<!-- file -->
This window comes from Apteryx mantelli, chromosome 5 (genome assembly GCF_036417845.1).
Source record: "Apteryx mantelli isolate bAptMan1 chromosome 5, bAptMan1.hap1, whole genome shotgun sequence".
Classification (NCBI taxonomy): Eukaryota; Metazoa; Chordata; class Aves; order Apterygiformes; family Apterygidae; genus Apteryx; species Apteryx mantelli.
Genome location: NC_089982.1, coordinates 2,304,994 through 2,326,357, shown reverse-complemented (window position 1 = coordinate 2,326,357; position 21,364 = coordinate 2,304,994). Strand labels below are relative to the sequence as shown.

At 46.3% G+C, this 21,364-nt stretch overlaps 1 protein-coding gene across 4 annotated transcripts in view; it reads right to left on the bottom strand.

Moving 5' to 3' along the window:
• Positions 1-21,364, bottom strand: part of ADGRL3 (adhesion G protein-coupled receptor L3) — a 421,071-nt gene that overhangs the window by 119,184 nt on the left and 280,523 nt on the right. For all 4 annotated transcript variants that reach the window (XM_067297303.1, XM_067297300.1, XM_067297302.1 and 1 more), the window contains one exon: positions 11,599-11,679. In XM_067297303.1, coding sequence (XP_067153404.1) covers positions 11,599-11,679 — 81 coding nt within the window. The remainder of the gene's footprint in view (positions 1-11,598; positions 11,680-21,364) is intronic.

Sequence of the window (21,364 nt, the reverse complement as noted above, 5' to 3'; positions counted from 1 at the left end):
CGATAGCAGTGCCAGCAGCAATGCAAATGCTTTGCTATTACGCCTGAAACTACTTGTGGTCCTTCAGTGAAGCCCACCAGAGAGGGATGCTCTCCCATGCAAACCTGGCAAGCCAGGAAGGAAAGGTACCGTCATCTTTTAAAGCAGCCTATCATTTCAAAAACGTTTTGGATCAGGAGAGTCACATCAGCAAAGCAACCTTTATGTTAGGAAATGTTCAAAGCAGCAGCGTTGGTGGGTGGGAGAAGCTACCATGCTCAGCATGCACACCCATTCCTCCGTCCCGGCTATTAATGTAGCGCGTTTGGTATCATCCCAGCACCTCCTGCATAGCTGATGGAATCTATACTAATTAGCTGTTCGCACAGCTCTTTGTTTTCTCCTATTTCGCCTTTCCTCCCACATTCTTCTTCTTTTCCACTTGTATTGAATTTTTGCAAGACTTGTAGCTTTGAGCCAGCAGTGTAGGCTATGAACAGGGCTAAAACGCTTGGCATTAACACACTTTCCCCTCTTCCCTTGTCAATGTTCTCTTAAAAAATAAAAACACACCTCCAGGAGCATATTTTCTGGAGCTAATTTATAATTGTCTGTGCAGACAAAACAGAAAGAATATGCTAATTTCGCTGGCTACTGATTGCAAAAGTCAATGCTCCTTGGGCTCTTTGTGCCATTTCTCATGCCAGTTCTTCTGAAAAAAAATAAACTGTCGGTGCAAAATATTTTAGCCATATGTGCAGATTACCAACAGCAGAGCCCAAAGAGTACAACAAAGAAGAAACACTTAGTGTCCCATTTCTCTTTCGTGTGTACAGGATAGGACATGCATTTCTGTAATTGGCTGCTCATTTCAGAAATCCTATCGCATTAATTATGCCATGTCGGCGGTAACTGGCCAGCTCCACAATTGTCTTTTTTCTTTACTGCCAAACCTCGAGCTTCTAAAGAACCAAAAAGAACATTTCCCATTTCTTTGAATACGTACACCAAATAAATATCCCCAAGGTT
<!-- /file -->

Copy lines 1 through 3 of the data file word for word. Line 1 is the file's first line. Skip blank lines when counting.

This window comes from Apteryx mantelli, chromosome 5 (genome assembly GCF_036417845.1).
Source record: "Apteryx mantelli isolate bAptMan1 chromosome 5, bAptMan1.hap1, whole genome shotgun sequence".
Classification (NCBI taxonomy): Eukaryota; Metazoa; Chordata; class Aves; order Apterygiformes; family Apterygidae; genus Apteryx; species Apteryx mantelli.